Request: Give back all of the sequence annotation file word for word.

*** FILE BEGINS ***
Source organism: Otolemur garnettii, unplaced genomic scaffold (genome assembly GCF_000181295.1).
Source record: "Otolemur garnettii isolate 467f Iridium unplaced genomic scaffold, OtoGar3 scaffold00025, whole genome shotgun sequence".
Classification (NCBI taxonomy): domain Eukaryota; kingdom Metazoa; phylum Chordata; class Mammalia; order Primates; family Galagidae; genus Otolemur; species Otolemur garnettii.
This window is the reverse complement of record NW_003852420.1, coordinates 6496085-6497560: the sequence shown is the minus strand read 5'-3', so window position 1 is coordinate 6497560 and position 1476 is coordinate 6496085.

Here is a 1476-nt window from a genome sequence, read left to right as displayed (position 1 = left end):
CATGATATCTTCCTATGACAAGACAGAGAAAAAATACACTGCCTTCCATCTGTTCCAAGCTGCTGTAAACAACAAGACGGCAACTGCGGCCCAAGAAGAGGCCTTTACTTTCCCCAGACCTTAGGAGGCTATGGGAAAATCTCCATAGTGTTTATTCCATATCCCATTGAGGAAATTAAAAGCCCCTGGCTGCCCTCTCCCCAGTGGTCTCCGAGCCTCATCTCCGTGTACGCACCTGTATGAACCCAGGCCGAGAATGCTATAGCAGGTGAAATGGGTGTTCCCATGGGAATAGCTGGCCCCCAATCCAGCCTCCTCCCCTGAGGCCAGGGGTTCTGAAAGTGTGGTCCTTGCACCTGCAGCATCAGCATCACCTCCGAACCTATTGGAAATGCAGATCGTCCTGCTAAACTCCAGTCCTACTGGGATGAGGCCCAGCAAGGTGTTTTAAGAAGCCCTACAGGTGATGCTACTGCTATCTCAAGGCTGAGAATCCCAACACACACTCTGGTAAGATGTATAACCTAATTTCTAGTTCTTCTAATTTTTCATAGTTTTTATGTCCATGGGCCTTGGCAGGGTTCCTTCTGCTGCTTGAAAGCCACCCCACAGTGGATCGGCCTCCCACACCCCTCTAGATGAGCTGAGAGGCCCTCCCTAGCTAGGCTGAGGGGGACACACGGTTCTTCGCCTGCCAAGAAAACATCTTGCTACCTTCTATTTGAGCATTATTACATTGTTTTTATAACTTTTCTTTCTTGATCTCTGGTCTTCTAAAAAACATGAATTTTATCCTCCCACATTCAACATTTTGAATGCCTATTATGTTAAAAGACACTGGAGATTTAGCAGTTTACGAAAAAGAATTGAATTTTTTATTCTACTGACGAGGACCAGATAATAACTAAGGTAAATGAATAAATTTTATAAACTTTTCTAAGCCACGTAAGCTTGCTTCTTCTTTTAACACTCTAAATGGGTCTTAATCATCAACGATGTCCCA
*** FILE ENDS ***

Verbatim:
Source organism: Otolemur garnettii, unplaced genomic scaffold (genome assembly GCF_000181295.1).
Source record: "Otolemur garnettii isolate 467f Iridium unplaced genomic scaffold, OtoGar3 scaffold00025, whole genome shotgun sequence".
Classification (NCBI taxonomy): domain Eukaryota; kingdom Metazoa; phylum Chordata; class Mammalia; order Primates; family Galagidae; genus Otolemur; species Otolemur garnettii.
This window is the reverse complement of record NW_003852420.1, coordinates 6496085-6497560: the sequence shown is the minus strand read 5'-3', so window position 1 is coordinate 6497560 and position 1476 is coordinate 6496085.

Here is a 1476-nt window from a genome sequence, read left to right as displayed (position 1 = left end):
CATGATATCTTCCTATGACAAGACAGAGAAAAAATACACTGCCTTCCATCTGTTCCAAGCTGCTGTAAACAACAAGACGGCAACTGCGGCCCAAGAAGAGGCCTTTACTTTCCCCAGACCTTAGGAGGCTATGGGAAAATCTCCATAGTGTTTATTCCATATCCCATTGAGGAAATTAAAAGCCCCTGGCTGCCCTCTCCCCAGTGGTCTCCGAGCCTCATCTCCGTGTACGCACCTGTATGAACCCAGGCCGAGAATGCTATAGCAGGTGAAATGGGTGTTCCCATGGGAATAGCTGGCCCCCAATCCAGCCTCCTCCCCTGAGGCCAGGGGTTCTGAAAGTGTGGTCCTTGCACCTGCAGCATCAGCATCACCTCCGAACCTATTGGAAATGCAGATCGTCCTGCTAAACTCCAGTCCTACTGGGATGAGGCCCAGCAAGGTGTTTTAAGAAGCCCTACAGGTGATGCTACTGCTATCTCAAGGCTGAGAATCCCAACACACACTCTGGTAAGATGTATAACCTAATTTCTAGTTCTTCTAATTTTTCATAGTTTTTATGTCCATGGGCCTTGGCAGGGTTCCTTCTGCTGCTTGAAAGCCACCCCACAGTGGATCGGCCTCCCACACCCCTCTAGATGAGCTGAGAGGCCCTCCCTAGCTAGGCTGAGGGGGACACACGGTTCTTCGCCTGCCAAGAAAACATCTTGCTACCTTCTATTTGAGCATTATTACATTGTTTTTATAACTTTTCTTTCTTGATCTCTGGTCTTCTAAAAAACATGAATTTTATCCTCCCACATTCAACATTTTGAATGCCTATTATGTTAAAAGACACTGGAGATTTAGCAGTTTACGAAAAAGAATTGAATTTTTTATTCTACTGACGAGGACCAGATAATAACTAAGGTAAATGAATAAATTTTATAAACTTTTCTAAGCCACGTAAGCTTGCTTCTTCTTTTAACACTCTAAATGGGTCTTAATCATCAACGATGTCCCA